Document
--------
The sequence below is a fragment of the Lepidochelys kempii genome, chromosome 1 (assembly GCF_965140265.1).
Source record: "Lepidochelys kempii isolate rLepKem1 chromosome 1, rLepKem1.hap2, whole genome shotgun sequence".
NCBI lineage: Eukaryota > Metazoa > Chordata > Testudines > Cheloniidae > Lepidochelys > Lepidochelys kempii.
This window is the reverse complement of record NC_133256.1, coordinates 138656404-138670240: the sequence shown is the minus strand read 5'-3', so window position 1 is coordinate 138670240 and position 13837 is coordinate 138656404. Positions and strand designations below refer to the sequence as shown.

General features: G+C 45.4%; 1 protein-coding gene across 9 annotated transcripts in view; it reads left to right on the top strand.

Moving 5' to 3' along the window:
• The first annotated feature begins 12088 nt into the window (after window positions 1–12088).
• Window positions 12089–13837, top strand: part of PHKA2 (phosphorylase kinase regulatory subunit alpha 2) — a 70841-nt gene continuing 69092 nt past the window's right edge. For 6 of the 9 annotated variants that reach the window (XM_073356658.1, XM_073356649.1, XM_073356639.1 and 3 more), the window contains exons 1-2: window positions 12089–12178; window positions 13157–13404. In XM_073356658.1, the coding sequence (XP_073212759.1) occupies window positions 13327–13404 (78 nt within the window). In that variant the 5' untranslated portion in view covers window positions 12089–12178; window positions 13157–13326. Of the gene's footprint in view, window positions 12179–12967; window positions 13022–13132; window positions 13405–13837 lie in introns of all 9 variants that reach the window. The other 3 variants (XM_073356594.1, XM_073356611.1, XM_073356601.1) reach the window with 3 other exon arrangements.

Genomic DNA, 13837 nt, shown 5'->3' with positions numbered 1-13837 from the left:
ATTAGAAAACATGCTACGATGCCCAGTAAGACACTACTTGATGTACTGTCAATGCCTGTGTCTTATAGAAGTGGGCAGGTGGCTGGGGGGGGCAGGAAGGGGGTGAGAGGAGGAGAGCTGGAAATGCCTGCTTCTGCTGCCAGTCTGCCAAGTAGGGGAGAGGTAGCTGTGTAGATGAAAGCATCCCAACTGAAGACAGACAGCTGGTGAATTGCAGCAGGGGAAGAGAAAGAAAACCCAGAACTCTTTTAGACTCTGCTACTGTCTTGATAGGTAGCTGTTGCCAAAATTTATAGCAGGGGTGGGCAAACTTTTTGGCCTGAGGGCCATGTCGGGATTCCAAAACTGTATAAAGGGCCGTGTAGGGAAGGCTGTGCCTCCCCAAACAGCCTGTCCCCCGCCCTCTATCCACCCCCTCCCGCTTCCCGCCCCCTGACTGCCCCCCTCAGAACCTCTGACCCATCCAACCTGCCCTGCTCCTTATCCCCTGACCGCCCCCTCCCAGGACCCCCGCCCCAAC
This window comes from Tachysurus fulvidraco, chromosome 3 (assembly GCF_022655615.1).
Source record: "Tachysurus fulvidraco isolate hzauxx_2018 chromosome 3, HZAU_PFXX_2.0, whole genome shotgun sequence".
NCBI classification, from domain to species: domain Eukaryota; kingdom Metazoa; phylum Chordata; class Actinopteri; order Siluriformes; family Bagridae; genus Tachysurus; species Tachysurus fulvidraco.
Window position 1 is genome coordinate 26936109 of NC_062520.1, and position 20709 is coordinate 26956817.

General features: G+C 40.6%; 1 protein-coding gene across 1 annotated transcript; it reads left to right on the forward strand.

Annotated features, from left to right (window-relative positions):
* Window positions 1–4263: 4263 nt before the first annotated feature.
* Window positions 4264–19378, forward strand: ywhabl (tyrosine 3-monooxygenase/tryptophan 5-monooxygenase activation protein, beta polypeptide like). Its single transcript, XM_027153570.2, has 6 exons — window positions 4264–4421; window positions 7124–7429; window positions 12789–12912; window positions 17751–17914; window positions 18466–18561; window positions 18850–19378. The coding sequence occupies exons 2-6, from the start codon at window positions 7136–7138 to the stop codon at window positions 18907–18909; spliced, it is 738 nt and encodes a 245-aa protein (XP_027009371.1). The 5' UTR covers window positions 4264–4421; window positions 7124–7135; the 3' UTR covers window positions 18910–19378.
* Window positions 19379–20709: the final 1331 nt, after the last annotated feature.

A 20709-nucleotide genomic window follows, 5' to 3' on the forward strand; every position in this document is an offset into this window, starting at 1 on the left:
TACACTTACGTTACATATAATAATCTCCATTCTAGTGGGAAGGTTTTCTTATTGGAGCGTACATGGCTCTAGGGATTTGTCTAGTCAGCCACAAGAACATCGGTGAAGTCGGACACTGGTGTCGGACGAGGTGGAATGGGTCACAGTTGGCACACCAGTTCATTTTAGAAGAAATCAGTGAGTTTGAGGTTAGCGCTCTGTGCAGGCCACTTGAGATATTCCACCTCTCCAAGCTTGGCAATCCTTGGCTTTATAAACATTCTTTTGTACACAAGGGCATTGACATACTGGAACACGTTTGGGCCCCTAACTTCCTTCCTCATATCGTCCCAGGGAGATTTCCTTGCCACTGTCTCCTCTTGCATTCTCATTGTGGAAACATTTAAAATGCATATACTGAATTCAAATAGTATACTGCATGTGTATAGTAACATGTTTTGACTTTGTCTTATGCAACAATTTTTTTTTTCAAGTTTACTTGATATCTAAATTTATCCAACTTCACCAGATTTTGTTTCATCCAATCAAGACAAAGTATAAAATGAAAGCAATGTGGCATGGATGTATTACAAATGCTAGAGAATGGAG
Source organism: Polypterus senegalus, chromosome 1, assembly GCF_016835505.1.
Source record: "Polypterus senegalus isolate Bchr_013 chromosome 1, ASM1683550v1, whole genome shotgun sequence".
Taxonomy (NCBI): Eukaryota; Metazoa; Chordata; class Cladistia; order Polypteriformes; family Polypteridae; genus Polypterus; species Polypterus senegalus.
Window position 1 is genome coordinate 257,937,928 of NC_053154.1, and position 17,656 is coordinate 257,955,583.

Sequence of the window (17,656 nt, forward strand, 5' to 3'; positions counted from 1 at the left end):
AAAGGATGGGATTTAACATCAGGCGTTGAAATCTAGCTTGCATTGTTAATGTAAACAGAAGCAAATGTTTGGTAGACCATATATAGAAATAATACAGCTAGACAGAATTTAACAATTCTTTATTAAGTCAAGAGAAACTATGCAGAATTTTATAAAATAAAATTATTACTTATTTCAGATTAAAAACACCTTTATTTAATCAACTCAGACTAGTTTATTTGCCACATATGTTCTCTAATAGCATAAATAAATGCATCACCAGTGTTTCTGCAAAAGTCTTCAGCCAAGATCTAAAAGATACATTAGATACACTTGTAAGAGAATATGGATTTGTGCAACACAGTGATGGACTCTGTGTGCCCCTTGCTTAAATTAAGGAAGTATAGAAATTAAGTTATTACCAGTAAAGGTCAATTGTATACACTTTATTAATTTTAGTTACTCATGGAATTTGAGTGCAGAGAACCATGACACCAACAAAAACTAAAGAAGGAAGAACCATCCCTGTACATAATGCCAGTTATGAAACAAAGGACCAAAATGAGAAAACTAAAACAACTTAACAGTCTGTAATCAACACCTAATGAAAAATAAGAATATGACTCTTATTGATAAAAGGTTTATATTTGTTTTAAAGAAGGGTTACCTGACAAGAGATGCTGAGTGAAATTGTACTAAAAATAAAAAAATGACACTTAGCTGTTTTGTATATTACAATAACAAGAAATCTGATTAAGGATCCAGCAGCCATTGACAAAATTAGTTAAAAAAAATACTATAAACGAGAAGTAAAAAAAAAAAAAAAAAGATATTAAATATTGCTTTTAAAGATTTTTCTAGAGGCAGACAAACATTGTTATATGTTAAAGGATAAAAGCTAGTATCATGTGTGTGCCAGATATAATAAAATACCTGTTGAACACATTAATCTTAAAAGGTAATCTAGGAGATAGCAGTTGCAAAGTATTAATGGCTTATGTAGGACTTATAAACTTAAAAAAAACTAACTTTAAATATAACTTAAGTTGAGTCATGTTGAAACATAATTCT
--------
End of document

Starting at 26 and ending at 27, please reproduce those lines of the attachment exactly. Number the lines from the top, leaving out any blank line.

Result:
Sequence of the window (17,656 nt, forward strand, 5' to 3'; positions counted from 1 at the left end):
AAAGGATGGGATTTAACATCAGGCGTTGAAATCTAGCTTGCATTGTTAATGTAAACAGAAGCAAATGTTTGGTAGACCATATATAGAAATAATACAGCTAGACAGAATTTAACAATTCTTTATTAAGTCAAGAGAAACTATGCAGAATTTTATAAAATAAAATTATTACTTATTTCAGATTAAAAACACCTTTATTTAATCAACTCAGACTAGTTTATTTGCCACATATGTTCTCTAATAGCATAAATAAATGCATCACCAGTGTTTCTGCAAAAGTCTTCAGCCAAGATCTAAAAGATACATTAGATACACTTGTAAGAGAATATGGATTTGTGCAACACAGTGATGGACTCTGTGTGCCCCTTGCTTAAATTAAGGAAGTATAGAAATTAAGTTATTACCAGTAAAGGTCAATTGTATACACTTTATTAATTTTAGTTACTCATGGAATTTGAGTGCAGAGAACCATGACACCAACAAAAACTAAAGAAGGAAGAACCATCCCTGTACATAATGCCAGTTATGAAACAAAGGACCAAAATGAGAAAACTAAAACAACTTAACAGTCTGTAATCAACACCTAATGAAAAATAAGAATATGACTCTTATTGATAAAAGGTTTATATTTGTTTTAAAGAAGGGTTACCTGACAAGAGATGCTGAGTGAAATTGTACTAAAAATAAAAAAATGACACTTAGCTGTTTTGTATATTACAATAACAAGAAATCTGATTAAGGATCCAGCAGCCATTGACAAAATTAGTTAAAAAAAATACTATAAACGAGAAGTAAAAAAAAAAAAAAAAAGATATTAAATATTGCTTTTAAAGATTTTTCTAGAGGCAGACAAACATTGTTATATGTTAAAGGATAAAAGCTAGTATCATGTGTGTGCCAGATATAATAAAATACCTGTTGAACACATTAATCTTAAAAGGTAATCTAGGAGATAGCAGTTGCAAAGTATTAATGGCTTATGTAGGACTTATAAACTTAAAAAAAACTAACTTTAAATATAACTTAAGTTGAGTCATGTTGAAACATAATTCT